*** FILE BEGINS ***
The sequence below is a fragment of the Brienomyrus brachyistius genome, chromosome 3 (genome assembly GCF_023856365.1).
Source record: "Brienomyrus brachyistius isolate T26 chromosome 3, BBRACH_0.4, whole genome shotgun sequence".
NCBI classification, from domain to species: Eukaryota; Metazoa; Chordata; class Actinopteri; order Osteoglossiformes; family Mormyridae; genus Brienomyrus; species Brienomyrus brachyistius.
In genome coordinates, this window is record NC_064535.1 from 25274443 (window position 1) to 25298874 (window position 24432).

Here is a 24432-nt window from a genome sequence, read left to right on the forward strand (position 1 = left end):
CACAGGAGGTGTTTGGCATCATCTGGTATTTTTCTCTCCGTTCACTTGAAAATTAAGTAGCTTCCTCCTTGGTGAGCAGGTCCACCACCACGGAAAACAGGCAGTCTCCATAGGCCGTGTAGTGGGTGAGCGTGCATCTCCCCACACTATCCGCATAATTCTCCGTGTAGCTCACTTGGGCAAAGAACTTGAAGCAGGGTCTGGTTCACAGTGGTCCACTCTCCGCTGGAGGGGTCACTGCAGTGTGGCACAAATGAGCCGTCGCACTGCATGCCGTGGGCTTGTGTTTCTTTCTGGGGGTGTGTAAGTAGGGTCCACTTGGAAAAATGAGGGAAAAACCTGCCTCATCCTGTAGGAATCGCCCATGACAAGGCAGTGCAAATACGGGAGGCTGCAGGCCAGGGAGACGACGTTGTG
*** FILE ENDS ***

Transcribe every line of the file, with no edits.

The sequence below is a fragment of the Brienomyrus brachyistius genome, chromosome 3 (genome assembly GCF_023856365.1).
Source record: "Brienomyrus brachyistius isolate T26 chromosome 3, BBRACH_0.4, whole genome shotgun sequence".
NCBI classification, from domain to species: Eukaryota; Metazoa; Chordata; class Actinopteri; order Osteoglossiformes; family Mormyridae; genus Brienomyrus; species Brienomyrus brachyistius.
In genome coordinates, this window is record NC_064535.1 from 25274443 (window position 1) to 25298874 (window position 24432).

Here is a 24432-nt window from a genome sequence, read left to right on the forward strand (position 1 = left end):
CACAGGAGGTGTTTGGCATCATCTGGTATTTTTCTCTCCGTTCACTTGAAAATTAAGTAGCTTCCTCCTTGGTGAGCAGGTCCACCACCACGGAAAACAGGCAGTCTCCATAGGCCGTGTAGTGGGTGAGCGTGCATCTCCCCACACTATCCGCATAATTCTCCGTGTAGCTCACTTGGGCAAAGAACTTGAAGCAGGGTCTGGTTCACAGTGGTCCACTCTCCGCTGGAGGGGTCACTGCAGTGTGGCACAAATGAGCCGTCGCACTGCATGCCGTGGGCTTGTGTTTCTTTCTGGGGGTGTGTAAGTAGGGTCCACTTGGAAAAATGAGGGAAAAACCTGCCTCATCCTGTAGGAATCGCCCATGACAAGGCAGTGCAAATACGGGAGGCTGCAGGCCAGGGAGACGACGTTGTG